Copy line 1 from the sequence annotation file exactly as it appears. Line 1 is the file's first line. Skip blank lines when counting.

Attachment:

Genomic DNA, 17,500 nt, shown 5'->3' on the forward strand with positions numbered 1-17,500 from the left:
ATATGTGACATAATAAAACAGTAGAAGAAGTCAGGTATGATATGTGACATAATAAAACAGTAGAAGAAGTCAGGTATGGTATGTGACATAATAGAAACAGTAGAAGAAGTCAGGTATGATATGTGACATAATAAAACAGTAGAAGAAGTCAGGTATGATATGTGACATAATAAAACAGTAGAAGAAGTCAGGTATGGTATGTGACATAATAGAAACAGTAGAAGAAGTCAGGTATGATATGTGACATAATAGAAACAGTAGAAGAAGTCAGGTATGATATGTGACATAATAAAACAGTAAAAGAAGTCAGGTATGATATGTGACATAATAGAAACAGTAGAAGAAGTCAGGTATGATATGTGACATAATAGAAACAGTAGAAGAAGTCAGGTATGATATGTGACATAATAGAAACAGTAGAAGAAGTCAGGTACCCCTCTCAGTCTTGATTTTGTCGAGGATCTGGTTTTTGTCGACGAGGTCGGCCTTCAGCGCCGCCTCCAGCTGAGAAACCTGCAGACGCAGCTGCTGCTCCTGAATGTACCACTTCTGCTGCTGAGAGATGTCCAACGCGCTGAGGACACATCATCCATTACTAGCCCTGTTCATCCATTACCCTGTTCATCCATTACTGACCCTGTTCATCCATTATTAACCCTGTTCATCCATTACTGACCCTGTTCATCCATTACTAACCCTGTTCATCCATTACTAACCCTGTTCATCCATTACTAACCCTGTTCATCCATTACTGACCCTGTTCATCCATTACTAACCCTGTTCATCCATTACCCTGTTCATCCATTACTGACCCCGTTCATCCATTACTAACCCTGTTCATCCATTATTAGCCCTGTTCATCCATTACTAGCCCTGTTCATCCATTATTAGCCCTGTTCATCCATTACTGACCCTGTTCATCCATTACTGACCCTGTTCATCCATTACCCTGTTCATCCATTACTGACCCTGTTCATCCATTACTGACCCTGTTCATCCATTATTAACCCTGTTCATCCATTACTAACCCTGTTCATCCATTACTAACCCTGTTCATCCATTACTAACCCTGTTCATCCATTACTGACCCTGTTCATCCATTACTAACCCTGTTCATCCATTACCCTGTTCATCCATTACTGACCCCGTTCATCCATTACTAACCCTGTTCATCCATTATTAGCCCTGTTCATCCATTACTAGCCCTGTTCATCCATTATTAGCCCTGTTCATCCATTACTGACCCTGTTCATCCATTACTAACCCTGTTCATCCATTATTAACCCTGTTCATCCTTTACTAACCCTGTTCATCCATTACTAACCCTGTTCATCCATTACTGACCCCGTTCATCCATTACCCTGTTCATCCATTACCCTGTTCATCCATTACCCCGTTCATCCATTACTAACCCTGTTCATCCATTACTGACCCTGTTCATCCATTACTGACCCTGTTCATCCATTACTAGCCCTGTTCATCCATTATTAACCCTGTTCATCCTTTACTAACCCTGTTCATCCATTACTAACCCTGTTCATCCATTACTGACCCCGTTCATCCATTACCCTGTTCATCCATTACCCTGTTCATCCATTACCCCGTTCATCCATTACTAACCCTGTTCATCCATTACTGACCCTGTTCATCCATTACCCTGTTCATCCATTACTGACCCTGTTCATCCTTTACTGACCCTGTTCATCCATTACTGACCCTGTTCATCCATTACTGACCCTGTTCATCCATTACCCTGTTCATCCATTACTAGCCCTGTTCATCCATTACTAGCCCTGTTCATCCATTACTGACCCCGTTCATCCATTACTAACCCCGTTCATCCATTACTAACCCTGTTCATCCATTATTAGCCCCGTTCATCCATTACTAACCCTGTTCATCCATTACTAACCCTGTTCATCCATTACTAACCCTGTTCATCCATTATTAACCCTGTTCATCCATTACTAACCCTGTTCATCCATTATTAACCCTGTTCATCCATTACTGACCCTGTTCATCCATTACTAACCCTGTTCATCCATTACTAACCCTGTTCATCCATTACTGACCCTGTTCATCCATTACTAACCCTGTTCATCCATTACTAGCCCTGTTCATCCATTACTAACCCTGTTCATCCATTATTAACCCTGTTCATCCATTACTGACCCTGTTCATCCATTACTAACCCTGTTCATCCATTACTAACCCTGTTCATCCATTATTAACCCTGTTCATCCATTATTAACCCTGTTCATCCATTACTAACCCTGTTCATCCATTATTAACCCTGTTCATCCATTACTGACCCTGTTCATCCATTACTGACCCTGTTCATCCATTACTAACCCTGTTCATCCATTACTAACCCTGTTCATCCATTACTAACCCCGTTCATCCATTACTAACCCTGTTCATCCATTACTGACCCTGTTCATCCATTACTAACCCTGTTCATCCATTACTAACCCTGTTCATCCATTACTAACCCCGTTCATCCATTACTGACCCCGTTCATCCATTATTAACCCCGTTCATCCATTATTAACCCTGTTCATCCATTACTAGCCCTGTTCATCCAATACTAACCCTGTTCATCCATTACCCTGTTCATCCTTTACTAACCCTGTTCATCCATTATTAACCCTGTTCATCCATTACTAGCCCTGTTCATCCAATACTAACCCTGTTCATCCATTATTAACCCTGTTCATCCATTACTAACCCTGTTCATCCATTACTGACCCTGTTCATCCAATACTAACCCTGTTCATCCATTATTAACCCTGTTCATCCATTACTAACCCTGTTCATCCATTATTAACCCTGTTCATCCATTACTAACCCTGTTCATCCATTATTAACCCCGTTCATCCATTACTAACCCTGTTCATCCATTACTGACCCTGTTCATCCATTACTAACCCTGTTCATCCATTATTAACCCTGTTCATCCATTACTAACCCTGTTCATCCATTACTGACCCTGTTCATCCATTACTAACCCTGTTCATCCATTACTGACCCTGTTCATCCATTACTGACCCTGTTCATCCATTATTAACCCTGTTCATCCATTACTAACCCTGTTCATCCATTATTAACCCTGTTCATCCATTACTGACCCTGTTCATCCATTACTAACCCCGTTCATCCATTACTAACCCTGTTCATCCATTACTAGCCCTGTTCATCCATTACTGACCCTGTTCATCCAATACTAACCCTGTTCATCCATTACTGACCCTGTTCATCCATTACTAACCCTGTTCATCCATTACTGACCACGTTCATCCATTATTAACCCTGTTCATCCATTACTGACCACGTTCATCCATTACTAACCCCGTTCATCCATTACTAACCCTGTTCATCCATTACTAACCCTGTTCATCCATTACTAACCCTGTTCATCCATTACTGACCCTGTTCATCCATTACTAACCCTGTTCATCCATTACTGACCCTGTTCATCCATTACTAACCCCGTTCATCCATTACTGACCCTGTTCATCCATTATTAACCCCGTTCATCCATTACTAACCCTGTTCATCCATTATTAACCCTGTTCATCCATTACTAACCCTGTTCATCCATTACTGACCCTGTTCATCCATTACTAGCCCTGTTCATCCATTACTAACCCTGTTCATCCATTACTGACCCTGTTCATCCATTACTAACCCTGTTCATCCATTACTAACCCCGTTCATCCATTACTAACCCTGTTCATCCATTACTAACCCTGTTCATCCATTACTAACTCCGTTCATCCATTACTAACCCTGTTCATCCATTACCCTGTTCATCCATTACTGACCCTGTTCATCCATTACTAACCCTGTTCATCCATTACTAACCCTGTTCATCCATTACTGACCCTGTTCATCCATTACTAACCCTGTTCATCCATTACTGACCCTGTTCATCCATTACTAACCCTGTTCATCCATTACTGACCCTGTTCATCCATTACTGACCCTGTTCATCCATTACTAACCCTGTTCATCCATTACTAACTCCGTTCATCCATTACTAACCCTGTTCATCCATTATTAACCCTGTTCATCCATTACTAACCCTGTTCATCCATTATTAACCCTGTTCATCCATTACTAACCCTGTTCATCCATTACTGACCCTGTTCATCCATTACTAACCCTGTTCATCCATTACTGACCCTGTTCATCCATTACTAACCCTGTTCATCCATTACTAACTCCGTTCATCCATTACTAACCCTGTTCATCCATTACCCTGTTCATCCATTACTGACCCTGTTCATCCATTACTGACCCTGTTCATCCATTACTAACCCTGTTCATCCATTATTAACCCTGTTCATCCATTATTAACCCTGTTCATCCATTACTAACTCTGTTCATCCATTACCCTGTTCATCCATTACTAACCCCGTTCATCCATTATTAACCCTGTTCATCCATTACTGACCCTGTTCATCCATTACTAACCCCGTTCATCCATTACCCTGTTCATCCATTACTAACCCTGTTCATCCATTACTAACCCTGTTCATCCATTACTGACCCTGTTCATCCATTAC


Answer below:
Genomic DNA, 17,500 nt, shown 5'->3' on the forward strand with positions numbered 1-17,500 from the left: